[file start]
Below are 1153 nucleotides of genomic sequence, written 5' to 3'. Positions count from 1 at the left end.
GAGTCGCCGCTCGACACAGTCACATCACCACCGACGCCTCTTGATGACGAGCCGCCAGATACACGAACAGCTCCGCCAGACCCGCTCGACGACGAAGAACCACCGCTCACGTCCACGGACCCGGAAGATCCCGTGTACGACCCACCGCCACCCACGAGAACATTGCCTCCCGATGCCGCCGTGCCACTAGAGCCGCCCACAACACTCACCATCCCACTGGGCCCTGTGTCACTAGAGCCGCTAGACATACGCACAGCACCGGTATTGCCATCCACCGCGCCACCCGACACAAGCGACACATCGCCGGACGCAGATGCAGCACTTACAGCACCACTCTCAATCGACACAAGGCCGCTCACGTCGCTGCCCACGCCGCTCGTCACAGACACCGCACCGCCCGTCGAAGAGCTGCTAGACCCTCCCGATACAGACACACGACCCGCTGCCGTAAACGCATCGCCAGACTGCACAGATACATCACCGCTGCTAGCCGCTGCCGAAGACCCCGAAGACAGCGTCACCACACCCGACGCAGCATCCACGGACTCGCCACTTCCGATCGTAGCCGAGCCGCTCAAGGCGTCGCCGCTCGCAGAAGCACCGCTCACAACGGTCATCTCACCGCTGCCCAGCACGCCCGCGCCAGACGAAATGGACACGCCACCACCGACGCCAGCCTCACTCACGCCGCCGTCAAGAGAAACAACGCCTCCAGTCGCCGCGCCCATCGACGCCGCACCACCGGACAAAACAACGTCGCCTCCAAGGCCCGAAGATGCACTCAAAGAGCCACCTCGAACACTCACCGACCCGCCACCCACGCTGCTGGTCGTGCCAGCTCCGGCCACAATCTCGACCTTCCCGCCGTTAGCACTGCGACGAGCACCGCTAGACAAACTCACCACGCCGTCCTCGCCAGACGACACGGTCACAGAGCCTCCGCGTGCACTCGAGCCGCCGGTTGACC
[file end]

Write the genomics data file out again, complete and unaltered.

Below are 1153 nucleotides of genomic sequence, written 5' to 3'. Positions count from 1 at the left end.
GAGTCGCCGCTCGACACAGTCACATCACCACCGACGCCTCTTGATGACGAGCCGCCAGATACACGAACAGCTCCGCCAGACCCGCTCGACGACGAAGAACCACCGCTCACGTCCACGGACCCGGAAGATCCCGTGTACGACCCACCGCCACCCACGAGAACATTGCCTCCCGATGCCGCCGTGCCACTAGAGCCGCCCACAACACTCACCATCCCACTGGGCCCTGTGTCACTAGAGCCGCTAGACATACGCACAGCACCGGTATTGCCATCCACCGCGCCACCCGACACAAGCGACACATCGCCGGACGCAGATGCAGCACTTACAGCACCACTCTCAATCGACACAAGGCCGCTCACGTCGCTGCCCACGCCGCTCGTCACAGACACCGCACCGCCCGTCGAAGAGCTGCTAGACCCTCCCGATACAGACACACGACCCGCTGCCGTAAACGCATCGCCAGACTGCACAGATACATCACCGCTGCTAGCCGCTGCCGAAGACCCCGAAGACAGCGTCACCACACCCGACGCAGCATCCACGGACTCGCCACTTCCGATCGTAGCCGAGCCGCTCAAGGCGTCGCCGCTCGCAGAAGCACCGCTCACAACGGTCATCTCACCGCTGCCCAGCACGCCCGCGCCAGACGAAATGGACACGCCACCACCGACGCCAGCCTCACTCACGCCGCCGTCAAGAGAAACAACGCCTCCAGTCGCCGCGCCCATCGACGCCGCACCACCGGACAAAACAACGTCGCCTCCAAGGCCCGAAGATGCACTCAAAGAGCCACCTCGAACACTCACCGACCCGCCACCCACGCTGCTGGTCGTGCCAGCTCCGGCCACAATCTCGACCTTCCCGCCGTTAGCACTGCGACGAGCACCGCTAGACAAACTCACCACGCCGTCCTCGCCAGACGACACGGTCACAGAGCCTCCGCGTGCACTCGAGCCGCCGGTTGACC